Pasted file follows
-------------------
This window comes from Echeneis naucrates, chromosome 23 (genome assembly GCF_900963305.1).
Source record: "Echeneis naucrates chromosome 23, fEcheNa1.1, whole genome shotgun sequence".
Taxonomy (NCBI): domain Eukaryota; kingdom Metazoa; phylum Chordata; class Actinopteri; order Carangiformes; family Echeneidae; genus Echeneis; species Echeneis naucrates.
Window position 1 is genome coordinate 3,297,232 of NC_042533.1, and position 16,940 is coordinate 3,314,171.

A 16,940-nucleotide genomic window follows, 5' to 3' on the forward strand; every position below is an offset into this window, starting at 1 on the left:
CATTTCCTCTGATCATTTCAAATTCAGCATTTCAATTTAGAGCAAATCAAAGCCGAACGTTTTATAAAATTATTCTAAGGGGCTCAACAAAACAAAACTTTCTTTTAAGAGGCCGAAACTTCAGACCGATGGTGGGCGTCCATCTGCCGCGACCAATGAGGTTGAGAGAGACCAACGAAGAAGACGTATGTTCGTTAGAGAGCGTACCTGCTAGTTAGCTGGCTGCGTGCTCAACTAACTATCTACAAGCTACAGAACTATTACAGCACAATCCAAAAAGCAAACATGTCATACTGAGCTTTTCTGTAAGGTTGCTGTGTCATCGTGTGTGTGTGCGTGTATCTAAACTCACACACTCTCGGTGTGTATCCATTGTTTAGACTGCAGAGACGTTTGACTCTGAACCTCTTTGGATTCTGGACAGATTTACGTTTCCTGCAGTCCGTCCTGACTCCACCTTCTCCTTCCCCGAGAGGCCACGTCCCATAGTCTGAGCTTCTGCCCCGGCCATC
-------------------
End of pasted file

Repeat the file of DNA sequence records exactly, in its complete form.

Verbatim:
This window comes from Echeneis naucrates, chromosome 23 (genome assembly GCF_900963305.1).
Source record: "Echeneis naucrates chromosome 23, fEcheNa1.1, whole genome shotgun sequence".
Taxonomy (NCBI): domain Eukaryota; kingdom Metazoa; phylum Chordata; class Actinopteri; order Carangiformes; family Echeneidae; genus Echeneis; species Echeneis naucrates.
Window position 1 is genome coordinate 3,297,232 of NC_042533.1, and position 16,940 is coordinate 3,314,171.

A 16,940-nucleotide genomic window follows, 5' to 3' on the forward strand; every position below is an offset into this window, starting at 1 on the left:
CATTTCCTCTGATCATTTCAAATTCAGCATTTCAATTTAGAGCAAATCAAAGCCGAACGTTTTATAAAATTATTCTAAGGGGCTCAACAAAACAAAACTTTCTTTTAAGAGGCCGAAACTTCAGACCGATGGTGGGCGTCCATCTGCCGCGACCAATGAGGTTGAGAGAGACCAACGAAGAAGACGTATGTTCGTTAGAGAGCGTACCTGCTAGTTAGCTGGCTGCGTGCTCAACTAACTATCTACAAGCTACAGAACTATTACAGCACAATCCAAAAAGCAAACATGTCATACTGAGCTTTTCTGTAAGGTTGCTGTGTCATCGTGTGTGTGTGCGTGTATCTAAACTCACACACTCTCGGTGTGTATCCATTGTTTAGACTGCAGAGACGTTTGACTCTGAACCTCTTTGGATTCTGGACAGATTTACGTTTCCTGCAGTCCGTCCTGACTCCACCTTCTCCTTCCCCGAGAGGCCACGTCCCATAGTCTGAGCTTCTGCCCCGGCCATC